Cavs in Celtics state of mind?
AUG 02, 2012 9:25p ET
Ainge was (and still is) the president of basketball operations for the Boston Celtics, and Garnett and Allen were All-Stars in the prime of their careers.
But a lot of people forget, before that summer, the Celtics were downright bad. They finished just 33-49 in 2005-06, followed by 24-58 the next season.
Of course, Ainge's acquisition of Garnett and Allen worked out wonderfully, as the Celtics went from 24 wins to a championship in one season.
Not many general managers have attempted to replicate Ainge's blueprint -- but it appears to be a patient path down which Cavs GM Chris Grant is traveling.
Like Ainge did prior to the summer of '07, Grant is stockpiling assets and draft picks, the idea being to make a splash. Probably not this summer or upcoming season, but eventually.
And like Ainge once did, Grant seems willing to let his current roster grow without being too good before the time is right.
Recent reports say the Cavs are $16.4 million under the salary cap. That's far more wiggle room than anyone in the league. (Phoenix is reportedly second at $7.4 million under the cap.) Odds seem to be in favor of the Cavs staying close to that number for the time being.
Then, like Ainge and the Celtics once did, use the salary relief to strike it rich, mostly via trades (as opposed to free agency). In the meantime, Grant and the Cavs appear content to play the lottery and try to hit home runs in the draft.
To give you a better idea of what the Cavs may be thinking, let's take a closer look at Ainge's model with the Celtics:
• In 2006-07, the Celtics already had a star player in place in Paul Pierce. Everyone else was pretty much viewed as a spare part -- although the team did have several nice young players and veteran assets. Among the young players were Rajon Rondo, Delonte West, Sebastian Telfair, Kendrick Perkins, Ryan Gomes and Al Jefferson. Among the veterans: Theo Ratliff and Wally Szczerbiak.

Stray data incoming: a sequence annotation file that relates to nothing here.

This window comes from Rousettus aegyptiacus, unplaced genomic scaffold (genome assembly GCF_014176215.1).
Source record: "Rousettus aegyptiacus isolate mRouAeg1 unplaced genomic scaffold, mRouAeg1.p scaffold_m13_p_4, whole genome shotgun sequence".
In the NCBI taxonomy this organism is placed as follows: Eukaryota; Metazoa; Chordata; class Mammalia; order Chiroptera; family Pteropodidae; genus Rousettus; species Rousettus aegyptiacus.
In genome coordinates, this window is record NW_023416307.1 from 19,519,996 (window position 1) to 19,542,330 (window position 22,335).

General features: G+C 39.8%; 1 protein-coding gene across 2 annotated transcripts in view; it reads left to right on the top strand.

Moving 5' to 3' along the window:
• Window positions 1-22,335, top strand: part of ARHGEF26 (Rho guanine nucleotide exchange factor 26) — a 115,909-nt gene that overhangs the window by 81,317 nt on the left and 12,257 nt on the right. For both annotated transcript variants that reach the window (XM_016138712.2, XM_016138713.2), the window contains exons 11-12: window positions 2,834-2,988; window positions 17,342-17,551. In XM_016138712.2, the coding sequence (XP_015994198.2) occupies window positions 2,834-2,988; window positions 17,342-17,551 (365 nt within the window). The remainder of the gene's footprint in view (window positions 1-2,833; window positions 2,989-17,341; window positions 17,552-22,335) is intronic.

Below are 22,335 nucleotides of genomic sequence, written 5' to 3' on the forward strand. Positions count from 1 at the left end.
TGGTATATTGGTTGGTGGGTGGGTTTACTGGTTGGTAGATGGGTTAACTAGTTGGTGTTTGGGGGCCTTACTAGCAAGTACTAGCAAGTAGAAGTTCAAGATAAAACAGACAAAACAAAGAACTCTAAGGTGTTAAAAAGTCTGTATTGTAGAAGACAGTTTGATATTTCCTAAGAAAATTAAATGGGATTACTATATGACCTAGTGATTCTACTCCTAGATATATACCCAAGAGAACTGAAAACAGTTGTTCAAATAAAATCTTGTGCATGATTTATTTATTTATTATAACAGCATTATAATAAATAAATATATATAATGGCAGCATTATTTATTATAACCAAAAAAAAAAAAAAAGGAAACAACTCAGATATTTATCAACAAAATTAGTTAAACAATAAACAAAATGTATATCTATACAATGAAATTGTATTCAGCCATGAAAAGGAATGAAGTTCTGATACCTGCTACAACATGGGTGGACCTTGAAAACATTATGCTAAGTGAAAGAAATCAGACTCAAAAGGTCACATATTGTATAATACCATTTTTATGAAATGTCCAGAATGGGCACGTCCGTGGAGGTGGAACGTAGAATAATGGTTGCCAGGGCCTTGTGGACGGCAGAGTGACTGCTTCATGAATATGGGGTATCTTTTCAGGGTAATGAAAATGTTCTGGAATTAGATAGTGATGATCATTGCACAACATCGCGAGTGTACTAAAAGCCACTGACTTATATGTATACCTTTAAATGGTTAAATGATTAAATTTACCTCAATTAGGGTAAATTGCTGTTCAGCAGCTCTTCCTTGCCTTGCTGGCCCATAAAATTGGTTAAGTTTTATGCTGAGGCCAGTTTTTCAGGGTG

• On top of those valuable commodities, the Celtics owned the No. 5 overall pick in the 2007 draft.
• At the time, both Garnett (then with Minnesota) and Allen (with Seattle) were said to be on the trading block. So Ainge went to work.
• First, he traded the fifth pick, West and Szczerbiak to Seattle (now Oklahoma City) for Allen and the 35th pick (used to select Glen Davis) on draft day.
• Then, a month later, Ainge landed Garnett. The price: Telfair, Ratliff, Green, Gomes, Jefferson, two first-rounders, and cash. Faster than you could utter the name of Red Auerbach, the Celtics were championship contenders.
• Garnett, Allen, Pierce and Perkins became the centerpieces of the Celtics' roster, and all Ainge had to do was fill in around them. He did so admirably, picking up role players in free agency. That same summer, Ainge signed James Posey and Eddie House, and the Celtics were on their way.
Again, Grant and the Cavs have a similar arrangement in place. They already have a star in reigning rookie of the year Kyrie Irving. They possess some nice young pieces in second-year forward Tristan Thompson and first-round picks Dion Waiters and Tyler Zeller. They've held on to capable veterans in Anderson Varejao and Daniel Gibson.
The Cavs have also stashed away draft picks -- with two first-rounders (and two second-rounders) next summer, and two seconds in 2014. There could be another first-rounder in there somewhere, provided Sacramento meets the criteria determined in the J.J. Hickson-Omri Casspi trade of 2011.
So if you're concerned with the Cavs' lack of moves this offseason, their determination to cling to their cap space, their constant acquisition of picks (as opposed to actual players) … well, don't be.
Instead, just try to keep Ainge and the Celtics' summer of '07 in mind. It seems to be a road today's Cavs are taking.
Follow Sam Amico on Twitter @SamAmicoFSO